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  #11  
Old 03-05-2001, 01:30 AM
Kansas Turf Man Kansas Turf Man is offline
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Join Date: Feb 2001
Location: Ingalls, KS
Posts: 47
SOD is the best way to go. It doesn't matter where you live, Sod will always give the best results if installed properly. It is the only way to get a great looking lawn in hours. If done right the seems are not even visible. Your lawn will ultimately look the best if you use sod grown by a professional. If you need mor information on sod here is the industries Professional leader. Turfgrass Producers International. http://www.turfgrasssod.org check it out you will end up with the same feeling that everyone of my customers has had after using sod. It's the best way to go. Even financially. Look at the long run. months or years

I really wish I was a little closer to the equator.
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  #12  
Old 03-05-2001, 09:30 AM
GroundKprs GroundKprs is offline
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Join Date: Dec 1999
Location: South Bend, IN
Posts: 1,969
OK dislocated, one last try. The main reason to seed is that you are starting the grass plant in an environment it can adapt to from the beginning. There are perfect environments for each type of grass, but the only thing perfect about nature is its randomness. For any plant to establish from seed, it has to have the conditions it is genetically programmed to expect.

In the case of using sod, it is used because it is easy. No time lag, instant lawn? But, what about the economic process? The sod farmer needs a plant that will come to market as soon as possible - while this is best for him, is this grass the best for your site? The sod farmer provides the perfect growing medium so his product is ideal - few lawn areas have this perfect environment.

In most areas, to sod you have 1-6 choices, depending on how many sod farms are nearby - with seed, you have thousands of choices to select proper plants for your environment. The reason sodded lawns look so bad in a few years is that the site has not been properly prepared: the sod is cut from the perfect growing medium, and laid out on a lifeless soil. The stress on the plant is great, and it takes 3-5 years in our area for the stressed sod to adapt to the new medium and grow properly. If you seed, the germinating seed knows no other medium than where it has been sown, and it is adapted from the start. In new houses, sometimes front lawns are sodded for instant appearance & stability, and back yards are seeded for economy. Invariably in this situation, by the second year the seeded areas are the better lawn. Only in the case where the sodded site has been properly prepared will the sod retain the initial lush appearance.

I wonder if use of sod in your area is based on practicality or economy (or perhaps both!). Perhaps seeding attempts in the past, without good irrigation systems, have resulted in excessive labor, watering, reseeding, etc., so that the sodding is in fact a cheaper way. If you are working an area over 2000ft≤, you may want to experiment with your seeding in just a portion of the turf area. Thus you would not have a major total overhaul if you are wrong about seeding. I would use three sections: sod on existing soil, small area of sod on improved soil (a test in case seed is total failure), 1-2K area of seed on existing (or improved) soil. Then over the next year or 2 you could make your own judgement about the best way to establish lawn on your site. Sorry, but the true test of any endeavor is the experience, especially with plants.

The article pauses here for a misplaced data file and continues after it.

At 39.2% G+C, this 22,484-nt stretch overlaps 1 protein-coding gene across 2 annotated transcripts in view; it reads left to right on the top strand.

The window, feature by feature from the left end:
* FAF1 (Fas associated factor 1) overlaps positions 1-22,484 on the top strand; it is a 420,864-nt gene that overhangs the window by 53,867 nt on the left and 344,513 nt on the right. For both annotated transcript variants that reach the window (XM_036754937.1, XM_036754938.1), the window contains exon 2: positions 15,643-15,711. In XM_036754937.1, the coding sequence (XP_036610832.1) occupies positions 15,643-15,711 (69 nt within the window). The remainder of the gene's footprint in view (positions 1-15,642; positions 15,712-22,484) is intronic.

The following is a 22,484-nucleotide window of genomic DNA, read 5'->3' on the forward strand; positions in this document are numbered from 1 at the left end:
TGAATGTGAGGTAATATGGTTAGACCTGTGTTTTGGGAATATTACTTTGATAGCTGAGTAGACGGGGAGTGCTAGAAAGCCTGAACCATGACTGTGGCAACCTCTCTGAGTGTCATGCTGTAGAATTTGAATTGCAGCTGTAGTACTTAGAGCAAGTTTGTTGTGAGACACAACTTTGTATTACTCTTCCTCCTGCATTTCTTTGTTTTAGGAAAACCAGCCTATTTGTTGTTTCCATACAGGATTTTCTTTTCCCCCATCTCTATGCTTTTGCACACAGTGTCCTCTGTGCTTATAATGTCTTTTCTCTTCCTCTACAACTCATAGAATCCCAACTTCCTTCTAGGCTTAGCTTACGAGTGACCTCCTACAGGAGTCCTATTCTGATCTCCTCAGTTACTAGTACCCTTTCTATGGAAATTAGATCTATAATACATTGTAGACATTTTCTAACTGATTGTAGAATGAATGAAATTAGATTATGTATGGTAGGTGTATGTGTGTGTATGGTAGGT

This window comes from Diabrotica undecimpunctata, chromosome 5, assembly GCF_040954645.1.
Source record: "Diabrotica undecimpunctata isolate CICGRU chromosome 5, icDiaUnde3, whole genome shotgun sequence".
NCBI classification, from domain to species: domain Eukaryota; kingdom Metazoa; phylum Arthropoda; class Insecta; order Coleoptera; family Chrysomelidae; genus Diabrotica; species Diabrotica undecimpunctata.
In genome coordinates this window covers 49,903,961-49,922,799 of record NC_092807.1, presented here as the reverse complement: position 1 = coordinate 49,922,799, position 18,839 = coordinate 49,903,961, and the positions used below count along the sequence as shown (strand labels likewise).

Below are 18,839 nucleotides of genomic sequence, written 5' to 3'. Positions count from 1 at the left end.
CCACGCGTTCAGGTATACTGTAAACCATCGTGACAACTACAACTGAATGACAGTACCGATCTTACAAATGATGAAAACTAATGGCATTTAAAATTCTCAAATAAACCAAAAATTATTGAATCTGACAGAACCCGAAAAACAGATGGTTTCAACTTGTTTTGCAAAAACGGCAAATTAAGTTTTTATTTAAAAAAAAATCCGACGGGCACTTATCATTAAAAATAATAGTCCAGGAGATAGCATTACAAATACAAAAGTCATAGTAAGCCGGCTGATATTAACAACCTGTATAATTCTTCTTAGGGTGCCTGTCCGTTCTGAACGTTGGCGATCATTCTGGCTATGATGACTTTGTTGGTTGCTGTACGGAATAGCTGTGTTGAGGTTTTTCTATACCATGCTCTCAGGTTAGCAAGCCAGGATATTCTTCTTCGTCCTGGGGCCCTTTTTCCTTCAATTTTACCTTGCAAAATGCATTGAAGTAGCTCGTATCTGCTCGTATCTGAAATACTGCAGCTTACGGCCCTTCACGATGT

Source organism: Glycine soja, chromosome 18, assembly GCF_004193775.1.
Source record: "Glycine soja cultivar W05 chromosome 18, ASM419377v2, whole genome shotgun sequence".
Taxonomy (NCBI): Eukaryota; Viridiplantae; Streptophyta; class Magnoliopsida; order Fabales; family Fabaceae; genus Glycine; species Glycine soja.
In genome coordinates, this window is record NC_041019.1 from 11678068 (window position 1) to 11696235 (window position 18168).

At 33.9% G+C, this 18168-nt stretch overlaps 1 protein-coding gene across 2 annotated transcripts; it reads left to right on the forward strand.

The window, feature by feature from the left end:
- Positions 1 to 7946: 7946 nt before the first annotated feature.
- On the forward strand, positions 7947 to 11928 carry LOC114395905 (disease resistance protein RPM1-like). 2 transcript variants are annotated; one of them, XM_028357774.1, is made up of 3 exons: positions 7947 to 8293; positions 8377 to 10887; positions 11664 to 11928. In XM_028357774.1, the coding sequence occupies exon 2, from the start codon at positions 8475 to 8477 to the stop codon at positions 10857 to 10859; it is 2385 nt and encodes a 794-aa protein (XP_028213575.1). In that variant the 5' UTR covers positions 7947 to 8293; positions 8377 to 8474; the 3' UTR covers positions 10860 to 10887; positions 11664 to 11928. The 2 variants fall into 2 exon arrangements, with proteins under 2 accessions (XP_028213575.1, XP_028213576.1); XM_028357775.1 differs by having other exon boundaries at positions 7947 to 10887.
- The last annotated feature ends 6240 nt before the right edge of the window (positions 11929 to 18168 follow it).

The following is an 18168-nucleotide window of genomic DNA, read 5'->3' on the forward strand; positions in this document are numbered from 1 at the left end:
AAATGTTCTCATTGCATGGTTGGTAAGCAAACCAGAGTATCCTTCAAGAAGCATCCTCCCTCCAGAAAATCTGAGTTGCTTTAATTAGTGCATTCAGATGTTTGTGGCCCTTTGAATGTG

Good luck, and if you do not come back here to give your results, I would be interested in hearing them myself: GroundKprs@aol.com, alternate: JimMc101@home.com
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  #13  
Old 03-05-2001, 03:29 PM
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Charles Charles is online now
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I agree GroundKprs, I have had centipeed seed grow nicely out of ground that had no prep for many years. Ground that has had erosian problems. Centipeed will turn brown in a drought but it will come back green with a weeks worth of rain without replanting. Its a running grass too.
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  #14  
Old 03-06-2001, 10:18 PM
dislocated dislocated is offline
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Join Date: Feb 2001
Location: Santa Isabel, PR
Posts: 5
Thanks for all the help. I like the idea of doing test plots and have already begun to try them. I have found some sources here for seed finally and am trying different types of grass in different areas. I will either come back here, or email those that want to know the results. Consider yourselves lucky to be living on the mainland. I do have wonderful weather year round, but do not have the resources available here. I did not know how much the Cooperative Extension Service used to help me, until I needed this service and cannot get it here. Yes, the service is offered, just not developed to the degree it is in the states. This is a total new experience, the houses are concrete, the fences are block and concrete, and the lawns are in square meters and tiny instead of acres.
Again, thanks and if any one wants information about PR, I will provide what I can, just ask.
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  #15  
Old 03-07-2001, 12:08 AM
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65hoss 65hoss is offline
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Join Date: Sep 2000
Location: Memphis, TN
Posts: 6,360
Tell us if you still like the weather there this summer with the high humidity and heat.
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